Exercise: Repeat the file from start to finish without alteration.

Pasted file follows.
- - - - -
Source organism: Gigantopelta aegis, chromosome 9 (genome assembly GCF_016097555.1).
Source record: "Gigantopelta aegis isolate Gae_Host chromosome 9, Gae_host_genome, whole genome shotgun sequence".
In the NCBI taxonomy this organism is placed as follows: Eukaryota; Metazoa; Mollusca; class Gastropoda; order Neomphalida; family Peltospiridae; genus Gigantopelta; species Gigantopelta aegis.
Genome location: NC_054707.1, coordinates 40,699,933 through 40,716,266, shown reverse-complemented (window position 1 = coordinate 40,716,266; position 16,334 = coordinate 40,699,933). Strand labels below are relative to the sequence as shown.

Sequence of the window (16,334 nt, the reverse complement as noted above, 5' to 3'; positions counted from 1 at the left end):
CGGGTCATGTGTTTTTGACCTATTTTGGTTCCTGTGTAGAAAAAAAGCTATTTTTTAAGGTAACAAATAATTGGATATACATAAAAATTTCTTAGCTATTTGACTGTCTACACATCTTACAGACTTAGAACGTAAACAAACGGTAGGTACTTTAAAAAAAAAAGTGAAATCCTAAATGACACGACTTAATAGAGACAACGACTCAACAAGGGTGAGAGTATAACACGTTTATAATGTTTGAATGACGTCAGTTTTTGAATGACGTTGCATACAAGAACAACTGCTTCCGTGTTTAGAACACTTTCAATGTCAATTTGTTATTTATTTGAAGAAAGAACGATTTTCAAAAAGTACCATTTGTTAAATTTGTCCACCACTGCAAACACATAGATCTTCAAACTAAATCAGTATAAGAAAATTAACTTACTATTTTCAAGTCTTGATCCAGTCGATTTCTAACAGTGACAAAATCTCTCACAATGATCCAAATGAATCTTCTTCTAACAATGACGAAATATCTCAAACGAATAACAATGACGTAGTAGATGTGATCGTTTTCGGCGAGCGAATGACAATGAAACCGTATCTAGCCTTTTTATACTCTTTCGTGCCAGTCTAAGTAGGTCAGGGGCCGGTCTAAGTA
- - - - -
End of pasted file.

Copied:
Source organism: Gigantopelta aegis, chromosome 9 (genome assembly GCF_016097555.1).
Source record: "Gigantopelta aegis isolate Gae_Host chromosome 9, Gae_host_genome, whole genome shotgun sequence".
In the NCBI taxonomy this organism is placed as follows: Eukaryota; Metazoa; Mollusca; class Gastropoda; order Neomphalida; family Peltospiridae; genus Gigantopelta; species Gigantopelta aegis.
Genome location: NC_054707.1, coordinates 40,699,933 through 40,716,266, shown reverse-complemented (window position 1 = coordinate 40,716,266; position 16,334 = coordinate 40,699,933). Strand labels below are relative to the sequence as shown.

Sequence of the window (16,334 nt, the reverse complement as noted above, 5' to 3'; positions counted from 1 at the left end):
CGGGTCATGTGTTTTTGACCTATTTTGGTTCCTGTGTAGAAAAAAAGCTATTTTTTAAGGTAACAAATAATTGGATATACATAAAAATTTCTTAGCTATTTGACTGTCTACACATCTTACAGACTTAGAACGTAAACAAACGGTAGGTACTTTAAAAAAAAAAGTGAAATCCTAAATGACACGACTTAATAGAGACAACGACTCAACAAGGGTGAGAGTATAACACGTTTATAATGTTTGAATGACGTCAGTTTTTGAATGACGTTGCATACAAGAACAACTGCTTCCGTGTTTAGAACACTTTCAATGTCAATTTGTTATTTATTTGAAGAAAGAACGATTTTCAAAAAGTACCATTTGTTAAATTTGTCCACCACTGCAAACACATAGATCTTCAAACTAAATCAGTATAAGAAAATTAACTTACTATTTTCAAGTCTTGATCCAGTCGATTTCTAACAGTGACAAAATCTCTCACAATGATCCAAATGAATCTTCTTCTAACAATGACGAAATATCTCAAACGAATAACAATGACGTAGTAGATGTGATCGTTTTCGGCGAGCGAATGACAATGAAACCGTATCTAGCCTTTTTATACTCTTTCGTGCCAGTCTAAGTAGGTCAGGGGCCGGTCTAAGTA